reverse mortgages money
This is not an easy question to answer because it depends entirely upon the details and circumstances of the potential borrower and what they are trying to achieve.
Whenever anyone is looking to borrow equity from their home they could possibly do a refinance of their existing mortgage and then request cash back at the close of escrow.
Ideally they would be reducing their interest rate on the mortgage they are refinancing and then receiving the extra funds they requested and are happy with their decision.
They will have a mortgage payment to make each month and it might be larger than what they had been previously paying, because they have taken out cash from their equity and increased their loan amount, even if they reduced the interest rate.
The applicant will have to go through a lengthy Underwriting process, have excellent credit, job stability, cash reserves and enough income to meet the “debt to income” ratios and of course good FICO scores.
This can be a very stressful process as it is more difficult to qualify for traditional mortgages than it was in the past and a great deal of documentation must be “willingly” provided by the applicant to complete the loan process.
And of course, they will have points and fees included in their loan amount as well and depending upon the size of the loan and the interest rate they choose, those fees will vary.
But what if their current loan already has a low interest rate and they want to keep it?
They could consider a Second Trust Deed that would be at a Fixed rate, a Home-Equity-Line-of-Credit or if they are aged 62 or more, a reverse loan/HECM/Home Equity Conversion Mortgage.
Unlike a HELOC, an FHA HECM reverse mortgage will not record in a second position and any existing mortgages on the property will have to be repaid from the funds from the reverse loan.
I will discuss these last two options in my next post.
The first time I ever speak with anyone who’s seeking information about Reverse loans, I always ask them why they are looking into one and how it would improve or change their life.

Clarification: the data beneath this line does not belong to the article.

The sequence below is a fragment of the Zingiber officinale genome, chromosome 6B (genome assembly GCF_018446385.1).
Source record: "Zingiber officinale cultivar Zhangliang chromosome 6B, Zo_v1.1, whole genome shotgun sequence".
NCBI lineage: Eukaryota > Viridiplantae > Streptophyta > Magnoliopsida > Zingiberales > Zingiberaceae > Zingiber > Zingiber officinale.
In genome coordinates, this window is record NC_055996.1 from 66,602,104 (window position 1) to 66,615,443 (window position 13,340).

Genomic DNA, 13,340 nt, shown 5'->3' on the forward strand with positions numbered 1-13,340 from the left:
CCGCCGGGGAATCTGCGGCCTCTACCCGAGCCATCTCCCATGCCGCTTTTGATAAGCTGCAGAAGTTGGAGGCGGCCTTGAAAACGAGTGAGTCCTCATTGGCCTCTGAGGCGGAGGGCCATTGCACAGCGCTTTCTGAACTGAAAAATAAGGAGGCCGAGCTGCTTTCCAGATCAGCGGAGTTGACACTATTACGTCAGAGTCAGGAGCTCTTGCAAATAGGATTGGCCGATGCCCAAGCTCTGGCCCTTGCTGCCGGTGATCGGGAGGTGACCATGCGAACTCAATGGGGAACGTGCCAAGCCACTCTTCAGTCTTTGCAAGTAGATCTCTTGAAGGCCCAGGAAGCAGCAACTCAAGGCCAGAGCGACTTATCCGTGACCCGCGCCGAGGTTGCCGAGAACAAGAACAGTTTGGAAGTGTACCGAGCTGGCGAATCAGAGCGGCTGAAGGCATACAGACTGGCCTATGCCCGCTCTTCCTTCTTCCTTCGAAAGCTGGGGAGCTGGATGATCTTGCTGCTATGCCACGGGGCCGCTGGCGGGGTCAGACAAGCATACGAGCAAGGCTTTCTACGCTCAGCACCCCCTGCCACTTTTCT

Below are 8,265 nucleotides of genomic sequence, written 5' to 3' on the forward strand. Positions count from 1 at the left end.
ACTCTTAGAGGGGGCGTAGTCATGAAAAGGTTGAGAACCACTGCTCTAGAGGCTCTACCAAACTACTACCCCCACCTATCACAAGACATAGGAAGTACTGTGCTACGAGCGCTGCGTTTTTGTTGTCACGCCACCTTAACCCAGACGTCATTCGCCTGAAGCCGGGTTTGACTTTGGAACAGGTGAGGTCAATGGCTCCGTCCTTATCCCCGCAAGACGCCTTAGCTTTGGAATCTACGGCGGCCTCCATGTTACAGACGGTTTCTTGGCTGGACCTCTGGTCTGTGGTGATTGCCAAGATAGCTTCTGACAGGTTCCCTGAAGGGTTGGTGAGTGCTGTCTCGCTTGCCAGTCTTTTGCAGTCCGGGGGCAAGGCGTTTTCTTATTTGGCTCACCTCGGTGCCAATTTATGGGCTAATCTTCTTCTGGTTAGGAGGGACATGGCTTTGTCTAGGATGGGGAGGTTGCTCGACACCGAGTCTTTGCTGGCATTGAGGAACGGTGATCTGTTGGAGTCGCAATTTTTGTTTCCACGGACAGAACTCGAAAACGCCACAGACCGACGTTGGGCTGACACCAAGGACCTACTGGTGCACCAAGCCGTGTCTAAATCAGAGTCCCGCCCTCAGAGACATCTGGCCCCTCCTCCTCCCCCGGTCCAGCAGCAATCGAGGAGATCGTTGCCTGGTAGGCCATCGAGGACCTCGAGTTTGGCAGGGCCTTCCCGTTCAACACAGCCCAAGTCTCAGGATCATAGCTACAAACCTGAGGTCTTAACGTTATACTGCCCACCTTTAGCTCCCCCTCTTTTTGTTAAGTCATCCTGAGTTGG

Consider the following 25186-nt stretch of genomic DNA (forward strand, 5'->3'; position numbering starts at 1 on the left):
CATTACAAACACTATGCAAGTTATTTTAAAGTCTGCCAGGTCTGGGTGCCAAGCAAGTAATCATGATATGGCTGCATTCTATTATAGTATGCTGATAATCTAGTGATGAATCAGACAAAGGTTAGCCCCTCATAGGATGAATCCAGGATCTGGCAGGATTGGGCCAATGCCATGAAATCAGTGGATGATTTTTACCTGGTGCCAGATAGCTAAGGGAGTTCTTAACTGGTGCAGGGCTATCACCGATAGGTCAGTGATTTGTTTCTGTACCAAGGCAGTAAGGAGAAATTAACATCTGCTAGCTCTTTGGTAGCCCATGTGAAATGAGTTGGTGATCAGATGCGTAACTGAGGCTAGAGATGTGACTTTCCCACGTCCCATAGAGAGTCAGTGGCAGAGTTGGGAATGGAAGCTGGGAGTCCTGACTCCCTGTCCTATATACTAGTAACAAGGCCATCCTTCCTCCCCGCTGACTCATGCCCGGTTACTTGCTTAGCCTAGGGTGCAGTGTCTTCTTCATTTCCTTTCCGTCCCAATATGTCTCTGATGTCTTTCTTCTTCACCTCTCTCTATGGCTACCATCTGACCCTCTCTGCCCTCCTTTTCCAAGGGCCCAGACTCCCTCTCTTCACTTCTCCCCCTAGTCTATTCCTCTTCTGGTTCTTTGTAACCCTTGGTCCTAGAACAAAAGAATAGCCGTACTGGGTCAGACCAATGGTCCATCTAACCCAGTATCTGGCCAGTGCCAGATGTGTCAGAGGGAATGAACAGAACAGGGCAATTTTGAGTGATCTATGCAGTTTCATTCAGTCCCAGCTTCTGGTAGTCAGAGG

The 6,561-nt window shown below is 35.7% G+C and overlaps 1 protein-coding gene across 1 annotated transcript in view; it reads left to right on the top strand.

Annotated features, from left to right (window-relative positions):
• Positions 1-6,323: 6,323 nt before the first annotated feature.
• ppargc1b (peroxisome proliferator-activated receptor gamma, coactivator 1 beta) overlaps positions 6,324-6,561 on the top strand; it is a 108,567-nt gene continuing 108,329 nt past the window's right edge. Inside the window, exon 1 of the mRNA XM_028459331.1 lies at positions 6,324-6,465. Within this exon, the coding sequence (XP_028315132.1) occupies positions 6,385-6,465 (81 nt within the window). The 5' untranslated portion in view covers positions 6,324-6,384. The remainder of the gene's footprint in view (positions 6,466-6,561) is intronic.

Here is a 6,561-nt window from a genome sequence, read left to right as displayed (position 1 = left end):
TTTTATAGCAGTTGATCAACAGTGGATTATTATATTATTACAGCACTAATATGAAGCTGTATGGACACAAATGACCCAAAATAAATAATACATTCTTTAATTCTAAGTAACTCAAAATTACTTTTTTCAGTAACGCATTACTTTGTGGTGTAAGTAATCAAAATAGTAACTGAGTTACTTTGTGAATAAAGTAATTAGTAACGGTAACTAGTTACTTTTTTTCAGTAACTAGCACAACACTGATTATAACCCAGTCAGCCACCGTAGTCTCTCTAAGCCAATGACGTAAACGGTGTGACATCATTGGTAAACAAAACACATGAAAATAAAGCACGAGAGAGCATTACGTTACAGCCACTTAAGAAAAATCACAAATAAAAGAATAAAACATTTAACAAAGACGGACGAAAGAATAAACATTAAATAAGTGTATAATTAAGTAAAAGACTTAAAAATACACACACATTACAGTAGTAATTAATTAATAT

Most of the common reasons are the following ones:
- Eliminate an existing mortgage and stop having to make mortgage payments each month.
- Increase “cash” flow.
- Home improvements
- Money for unexpected expenses, especially for care-giving and medical bills.
- Avoiding withdrawals on savings and investments.
- Downsizing and buying a new residence.
If the reason to use a reverse loan is for cost of living expenses and increased cash flow, the funds from it can certainly make a difference in the quality of life for a senior, but what is the other option or options?
Sell their home? Or possibly rent out a bedroom or two, to family members or strangers?
Most people don’t want their privacy compromised by having strangers living in their home and having to tolerate someone else’s habits and behaviors that may not be compatible to their way of doing things.
Plus, it can be dangerous or at the least a bad experience.
This leaves the other option of simply selling their home, taking whatever money they net after paying Broker fees, home inspection costs and paying off an existing mortgage.
Hopefully they will net enough money to afford rent payments and continue to live on their own until they run out of their funds from the sale of their home.
Let’s discuss this last option in my next post. Does it make sense? Is it a good idea?
If a homeowner lives in a property that is valued above 1MM and they would like to have more funds than the FHA HECM would would provide them, they could consider using a Jumbo Reverse loan as an option.
This is a non-FHA mortgage and thus becomes more affordable in the Closing Costs, because the Lender does not charge any Mortgage Insurance Premium/MIP which the FHA HECM loan does.
Given that the value of a property will be capped at $636,150 for the FHA loan, then it stands to reason if the property has considerably more value above that limit, the homeowner may want to consider using a Jumbo reverse loan instead of the FHA option.
Overall, the fees to complete the transaction are lower and just like the FHA HECM loan, there are no mortgage payments, the borrower remains on the Title ( And in a Trust if that is applicable) and the property goes to the borrower’s estate when the last borrower passes away.
And there are no prepayment penalties if the borrower decides to repay the loan back, typically through the sale of their home. This also applies to the FHA HECM reverse mortgage as well.
They must pass the Financial Assessment, just like they would on the FHA loan and continue to pay their on going property taxes, Homeowners insurance and any HOA fees that might be associated with the property.
This is an excellent option for anyone who has a very large amount of equity in their home and may want to retire an existing mortgage and it’s payment, have extra funds for monthly expenses or possibly medical bills and care giving costs and increase their monthly cash flow and limit the amount of “draw downs” on a retirement portfolio.
If anyone like to have the details about this loan, it would be best to contact me in that I can discuss the details with you and how you may ( or may not) benefit from it’s use.
It depends upon on each person’s personal circumstances.